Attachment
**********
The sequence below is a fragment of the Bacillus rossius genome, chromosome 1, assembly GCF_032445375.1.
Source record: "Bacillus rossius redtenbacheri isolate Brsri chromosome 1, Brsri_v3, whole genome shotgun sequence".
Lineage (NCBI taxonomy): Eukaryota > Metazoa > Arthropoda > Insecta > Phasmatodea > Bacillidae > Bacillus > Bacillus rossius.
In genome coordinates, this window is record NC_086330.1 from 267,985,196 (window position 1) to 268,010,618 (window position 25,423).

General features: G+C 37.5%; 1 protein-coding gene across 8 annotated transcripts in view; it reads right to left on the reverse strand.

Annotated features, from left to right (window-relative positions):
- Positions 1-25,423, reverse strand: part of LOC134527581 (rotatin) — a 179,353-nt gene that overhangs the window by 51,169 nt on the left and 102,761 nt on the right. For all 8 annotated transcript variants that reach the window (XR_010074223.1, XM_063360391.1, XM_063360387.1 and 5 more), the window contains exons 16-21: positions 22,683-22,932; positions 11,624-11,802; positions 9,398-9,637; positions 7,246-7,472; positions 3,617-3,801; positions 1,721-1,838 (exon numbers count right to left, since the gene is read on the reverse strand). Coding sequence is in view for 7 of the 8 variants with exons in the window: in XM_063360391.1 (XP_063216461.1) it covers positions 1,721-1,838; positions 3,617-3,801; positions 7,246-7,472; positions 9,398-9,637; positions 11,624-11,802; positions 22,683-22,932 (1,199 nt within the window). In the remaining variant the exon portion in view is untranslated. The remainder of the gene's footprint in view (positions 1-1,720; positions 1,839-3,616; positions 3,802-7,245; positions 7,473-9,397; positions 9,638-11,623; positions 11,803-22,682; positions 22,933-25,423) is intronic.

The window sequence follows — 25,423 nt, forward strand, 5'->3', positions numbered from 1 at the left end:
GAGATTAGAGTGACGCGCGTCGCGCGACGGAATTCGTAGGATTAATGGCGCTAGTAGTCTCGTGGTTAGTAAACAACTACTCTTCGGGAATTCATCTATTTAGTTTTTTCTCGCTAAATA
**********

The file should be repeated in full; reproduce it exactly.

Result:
The sequence below is a fragment of the Bacillus rossius genome, chromosome 1, assembly GCF_032445375.1.
Source record: "Bacillus rossius redtenbacheri isolate Brsri chromosome 1, Brsri_v3, whole genome shotgun sequence".
Lineage (NCBI taxonomy): Eukaryota > Metazoa > Arthropoda > Insecta > Phasmatodea > Bacillidae > Bacillus > Bacillus rossius.
In genome coordinates, this window is record NC_086330.1 from 267,985,196 (window position 1) to 268,010,618 (window position 25,423).

General features: G+C 37.5%; 1 protein-coding gene across 8 annotated transcripts in view; it reads right to left on the reverse strand.

Annotated features, from left to right (window-relative positions):
- Positions 1-25,423, reverse strand: part of LOC134527581 (rotatin) — a 179,353-nt gene that overhangs the window by 51,169 nt on the left and 102,761 nt on the right. For all 8 annotated transcript variants that reach the window (XR_010074223.1, XM_063360391.1, XM_063360387.1 and 5 more), the window contains exons 16-21: positions 22,683-22,932; positions 11,624-11,802; positions 9,398-9,637; positions 7,246-7,472; positions 3,617-3,801; positions 1,721-1,838 (exon numbers count right to left, since the gene is read on the reverse strand). Coding sequence is in view for 7 of the 8 variants with exons in the window: in XM_063360391.1 (XP_063216461.1) it covers positions 1,721-1,838; positions 3,617-3,801; positions 7,246-7,472; positions 9,398-9,637; positions 11,624-11,802; positions 22,683-22,932 (1,199 nt within the window). In the remaining variant the exon portion in view is untranslated. The remainder of the gene's footprint in view (positions 1-1,720; positions 1,839-3,616; positions 3,802-7,245; positions 7,473-9,397; positions 9,638-11,623; positions 11,803-22,682; positions 22,933-25,423) is intronic.

The window sequence follows — 25,423 nt, forward strand, 5'->3', positions numbered from 1 at the left end:
GAGATTAGAGTGACGCGCGTCGCGCGACGGAATTCGTAGGATTAATGGCGCTAGTAGTCTCGTGGTTAGTAAACAACTACTCTTCGGGAATTCATCTATTTAGTTTTTTCTCGCTAAATA